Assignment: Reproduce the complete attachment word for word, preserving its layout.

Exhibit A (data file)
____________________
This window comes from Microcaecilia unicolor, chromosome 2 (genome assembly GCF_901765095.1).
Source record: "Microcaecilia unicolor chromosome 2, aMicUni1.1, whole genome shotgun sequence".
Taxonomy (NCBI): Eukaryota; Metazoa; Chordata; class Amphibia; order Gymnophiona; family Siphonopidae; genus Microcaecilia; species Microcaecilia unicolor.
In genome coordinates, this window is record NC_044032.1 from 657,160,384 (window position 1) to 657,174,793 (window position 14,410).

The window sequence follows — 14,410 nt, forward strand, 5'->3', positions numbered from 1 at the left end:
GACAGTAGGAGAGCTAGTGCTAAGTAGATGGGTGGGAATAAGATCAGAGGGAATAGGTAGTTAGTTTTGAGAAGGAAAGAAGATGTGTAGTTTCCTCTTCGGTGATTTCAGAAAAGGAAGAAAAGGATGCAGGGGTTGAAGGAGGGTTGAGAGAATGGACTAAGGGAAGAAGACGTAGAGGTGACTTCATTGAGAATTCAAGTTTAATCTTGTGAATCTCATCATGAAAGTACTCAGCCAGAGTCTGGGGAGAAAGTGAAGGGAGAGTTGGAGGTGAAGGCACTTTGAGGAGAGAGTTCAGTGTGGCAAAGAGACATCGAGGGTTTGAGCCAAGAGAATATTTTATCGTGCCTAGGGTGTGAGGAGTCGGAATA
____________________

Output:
This window comes from Microcaecilia unicolor, chromosome 2 (genome assembly GCF_901765095.1).
Source record: "Microcaecilia unicolor chromosome 2, aMicUni1.1, whole genome shotgun sequence".
Taxonomy (NCBI): Eukaryota; Metazoa; Chordata; class Amphibia; order Gymnophiona; family Siphonopidae; genus Microcaecilia; species Microcaecilia unicolor.
In genome coordinates, this window is record NC_044032.1 from 657,160,384 (window position 1) to 657,174,793 (window position 14,410).

The window sequence follows — 14,410 nt, forward strand, 5'->3', positions numbered from 1 at the left end:
GACAGTAGGAGAGCTAGTGCTAAGTAGATGGGTGGGAATAAGATCAGAGGGAATAGGTAGTTAGTTTTGAGAAGGAAAGAAGATGTGTAGTTTCCTCTTCGGTGATTTCAGAAAAGGAAGAAAAGGATGCAGGGGTTGAAGGAGGGTTGAGAGAATGGACTAAGGGAAGAAGACGTAGAGGTGACTTCATTGAGAATTCAAGTTTAATCTTGTGAATCTCATCATGAAAGTACTCAGCCAGAGTCTGGGGAGAAAGTGAAGGGAGAGTTGGAGGTGAAGGCACTTTGAGGAGAGAGTTCAGTGTGGCAAAGAGACATCGAGGGTTTGAGCCAAGAGAATATTTTATCGTGCCTAGGGTGTGAGGAGTCGGAATA